Starbucks: Why There’s No Upside In One Table


Six quarters ago, the stock was trading at a discount to its growth on an EBITDA basis.

Now, the stock trades at a significant premium to its growth on an EBITDA basis.


The stock acts favorably when the it trades at a discounted EBITDA multiple, and acts unfavorably when it trades at a premium EBITDA multiple.

At these levels, SBUX shares look to have no upside potential and significant downside risk.

We have been bears on Starbucks (NASDAQ:SBUX) for some time, dating back to May 10 of this year when we called the stock more expensive than Netflix (NASDAQ:NFLX) based on our 5-year projections for each company. A little over 2 months later, the company broke a 25-quarter streak of 5%-plus comps. The result is a stock that has been outperformed quite dramatically by the broader markets.

We think SBUX remains an underperformer into the foreseeable future. Beyond the points we have already made about the stock and the company in our previous articles, we point investors to the following table as to why we think the stock is flat at-best over the next several months.

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We arrived at this table through, a site designed specifically to give investors a read into the stock’s EV/EBITDA multiple over time. The chart above is taken directly from SBUX’s page on that site. Of note to those who care: the site uses «Adjusted EBITDA», which they essentially define as EBITDA plus stock comp, so its really EBITDAS. Also of note is that the site uses calendar quarters, which are different that SBUX’s fiscal quarters. We use SBUX’s fiscal quarters in our tables later. This isn’t terribly important, but worth noting for our analysis.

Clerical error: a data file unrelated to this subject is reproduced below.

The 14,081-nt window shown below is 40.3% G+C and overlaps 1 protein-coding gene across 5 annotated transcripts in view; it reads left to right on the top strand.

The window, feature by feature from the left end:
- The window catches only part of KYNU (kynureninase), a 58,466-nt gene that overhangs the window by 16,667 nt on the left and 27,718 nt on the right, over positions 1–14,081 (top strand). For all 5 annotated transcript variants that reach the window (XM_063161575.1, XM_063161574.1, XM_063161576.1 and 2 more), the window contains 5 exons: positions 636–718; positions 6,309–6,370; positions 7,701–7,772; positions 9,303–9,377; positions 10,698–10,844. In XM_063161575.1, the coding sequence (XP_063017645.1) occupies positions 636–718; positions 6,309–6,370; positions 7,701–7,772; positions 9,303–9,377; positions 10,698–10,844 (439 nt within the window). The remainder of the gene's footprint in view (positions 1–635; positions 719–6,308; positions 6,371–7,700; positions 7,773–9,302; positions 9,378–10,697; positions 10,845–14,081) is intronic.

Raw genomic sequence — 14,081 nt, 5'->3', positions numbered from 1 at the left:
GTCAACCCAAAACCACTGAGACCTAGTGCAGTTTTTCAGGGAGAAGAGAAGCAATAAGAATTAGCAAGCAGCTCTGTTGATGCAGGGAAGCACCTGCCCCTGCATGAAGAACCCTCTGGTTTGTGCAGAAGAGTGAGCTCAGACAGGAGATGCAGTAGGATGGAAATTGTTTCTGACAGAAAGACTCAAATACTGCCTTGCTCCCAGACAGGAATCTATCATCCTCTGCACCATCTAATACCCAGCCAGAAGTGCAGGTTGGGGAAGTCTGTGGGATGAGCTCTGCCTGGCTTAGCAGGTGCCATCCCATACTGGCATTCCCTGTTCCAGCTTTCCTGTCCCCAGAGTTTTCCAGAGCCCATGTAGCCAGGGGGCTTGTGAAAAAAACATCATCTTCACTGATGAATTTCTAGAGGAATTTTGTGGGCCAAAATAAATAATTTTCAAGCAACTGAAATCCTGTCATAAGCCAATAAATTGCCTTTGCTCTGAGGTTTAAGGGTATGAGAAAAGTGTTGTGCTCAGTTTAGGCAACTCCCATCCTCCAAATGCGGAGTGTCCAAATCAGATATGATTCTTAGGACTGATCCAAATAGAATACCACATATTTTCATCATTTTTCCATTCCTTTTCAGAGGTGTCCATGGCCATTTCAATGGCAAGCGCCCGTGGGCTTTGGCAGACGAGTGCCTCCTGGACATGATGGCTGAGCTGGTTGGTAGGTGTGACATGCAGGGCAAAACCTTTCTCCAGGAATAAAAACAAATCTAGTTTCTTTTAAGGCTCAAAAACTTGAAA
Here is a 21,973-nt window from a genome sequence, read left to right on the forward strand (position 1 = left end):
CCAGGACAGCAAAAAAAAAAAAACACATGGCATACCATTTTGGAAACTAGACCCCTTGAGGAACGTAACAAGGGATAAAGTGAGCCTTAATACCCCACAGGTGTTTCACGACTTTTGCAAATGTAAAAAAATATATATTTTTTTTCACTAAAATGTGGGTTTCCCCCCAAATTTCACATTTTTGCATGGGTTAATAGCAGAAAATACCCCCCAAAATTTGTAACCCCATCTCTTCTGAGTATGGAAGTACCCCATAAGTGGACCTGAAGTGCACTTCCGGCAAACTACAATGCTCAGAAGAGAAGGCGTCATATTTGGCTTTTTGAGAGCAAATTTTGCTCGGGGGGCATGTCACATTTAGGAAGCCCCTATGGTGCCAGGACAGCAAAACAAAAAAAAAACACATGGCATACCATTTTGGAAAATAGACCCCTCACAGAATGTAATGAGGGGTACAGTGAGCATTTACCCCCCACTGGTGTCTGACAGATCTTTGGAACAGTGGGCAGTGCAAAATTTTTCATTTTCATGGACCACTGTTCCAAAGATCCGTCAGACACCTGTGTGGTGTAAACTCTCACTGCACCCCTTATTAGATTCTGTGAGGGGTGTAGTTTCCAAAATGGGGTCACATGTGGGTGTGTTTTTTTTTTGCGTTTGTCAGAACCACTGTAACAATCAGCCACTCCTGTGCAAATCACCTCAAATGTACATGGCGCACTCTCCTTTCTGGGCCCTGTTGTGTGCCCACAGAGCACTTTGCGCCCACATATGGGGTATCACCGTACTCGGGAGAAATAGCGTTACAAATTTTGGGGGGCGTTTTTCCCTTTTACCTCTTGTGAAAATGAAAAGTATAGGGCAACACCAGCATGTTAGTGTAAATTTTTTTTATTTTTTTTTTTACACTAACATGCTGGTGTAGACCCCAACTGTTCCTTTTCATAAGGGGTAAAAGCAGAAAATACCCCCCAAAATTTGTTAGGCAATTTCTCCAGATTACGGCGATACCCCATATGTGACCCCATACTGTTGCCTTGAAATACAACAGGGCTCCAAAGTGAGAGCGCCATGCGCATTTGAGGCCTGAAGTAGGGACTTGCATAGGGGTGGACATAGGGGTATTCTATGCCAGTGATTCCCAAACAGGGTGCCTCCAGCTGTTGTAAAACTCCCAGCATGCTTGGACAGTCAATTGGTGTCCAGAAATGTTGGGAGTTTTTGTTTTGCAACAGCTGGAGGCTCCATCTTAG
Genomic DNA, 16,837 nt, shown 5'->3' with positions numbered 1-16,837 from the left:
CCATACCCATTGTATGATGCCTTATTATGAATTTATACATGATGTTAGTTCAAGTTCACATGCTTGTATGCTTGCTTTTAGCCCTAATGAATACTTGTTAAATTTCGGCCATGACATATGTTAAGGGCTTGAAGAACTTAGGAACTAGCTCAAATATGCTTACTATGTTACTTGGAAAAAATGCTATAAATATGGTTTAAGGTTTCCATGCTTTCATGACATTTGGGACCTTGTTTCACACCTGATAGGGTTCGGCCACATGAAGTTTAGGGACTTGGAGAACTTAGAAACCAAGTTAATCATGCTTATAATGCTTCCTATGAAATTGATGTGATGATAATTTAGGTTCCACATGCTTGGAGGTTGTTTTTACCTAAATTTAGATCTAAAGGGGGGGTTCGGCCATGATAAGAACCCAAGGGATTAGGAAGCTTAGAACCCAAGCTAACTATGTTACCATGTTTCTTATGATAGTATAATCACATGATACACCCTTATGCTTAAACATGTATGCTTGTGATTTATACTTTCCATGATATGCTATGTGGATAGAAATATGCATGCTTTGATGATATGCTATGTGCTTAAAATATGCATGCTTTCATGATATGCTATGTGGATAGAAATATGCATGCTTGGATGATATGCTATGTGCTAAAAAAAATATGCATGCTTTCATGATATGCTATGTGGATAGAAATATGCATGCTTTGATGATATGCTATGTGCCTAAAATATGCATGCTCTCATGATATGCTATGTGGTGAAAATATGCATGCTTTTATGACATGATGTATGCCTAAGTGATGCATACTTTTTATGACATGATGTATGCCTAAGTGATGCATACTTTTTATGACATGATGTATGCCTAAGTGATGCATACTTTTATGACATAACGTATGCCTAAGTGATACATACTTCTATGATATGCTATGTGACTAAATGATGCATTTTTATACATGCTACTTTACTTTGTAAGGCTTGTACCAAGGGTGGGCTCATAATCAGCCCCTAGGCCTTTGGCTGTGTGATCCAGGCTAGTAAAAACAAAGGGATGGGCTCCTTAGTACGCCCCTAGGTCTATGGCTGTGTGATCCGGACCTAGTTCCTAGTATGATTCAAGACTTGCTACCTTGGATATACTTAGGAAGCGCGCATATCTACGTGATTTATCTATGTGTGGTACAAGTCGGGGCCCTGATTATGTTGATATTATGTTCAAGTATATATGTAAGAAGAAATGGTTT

In 2QFY15, SBUX’s LTM adjusted EBITDA grew 22.7% YoY. At that point, the stock traded around a 17.8x EV/EBITDA multiple, giving the stock an EBITDA multiple to growth ratio of 0.78. Since then, though, the EBITDA multiple to growth ratio has grown to 1.28 as LTM EBITDA growth has slowed dramatically to 12.8% YoY while the EBITDA multiple has only compressed slightly to 16.5x.
Of particular interest, the stock had healthy rallies between quarters when the EBITDA multiple traded at a marked discount to trailing growth. When the multiple started catching growth, though, the stock retreated or traded largely flat. Stock prices here are on the date of the ER release.

The trend is also true for quarterly EBITDA YoY growth (not trailing twelve month). Growth here has likewise slowed sharply, and the EBITDA multiple is now at an extreme premium to growth (1.88) compared where it was in 2QFY15 (0.74).

The implication here is that there isn’t much room for upside at these levels for SBUX shareholders. Either the EBITDA multiple has to compress or growth has to really accelerate in order for the stock to look attractive. An industry-wide QSR slowdown this past quarter doesn’t make the latter look likely, and we arrive at the same conclusion we have been at with this stock for the past few months: there is lots of valuation risk. At best, we think this stock trades largely flat over the next several months. At worst, we see the stock potentially pulling back to the $45 range, which would imply an EBITDA multiple roughly in line with trailing growth.

Fuente: Seeking Alpha

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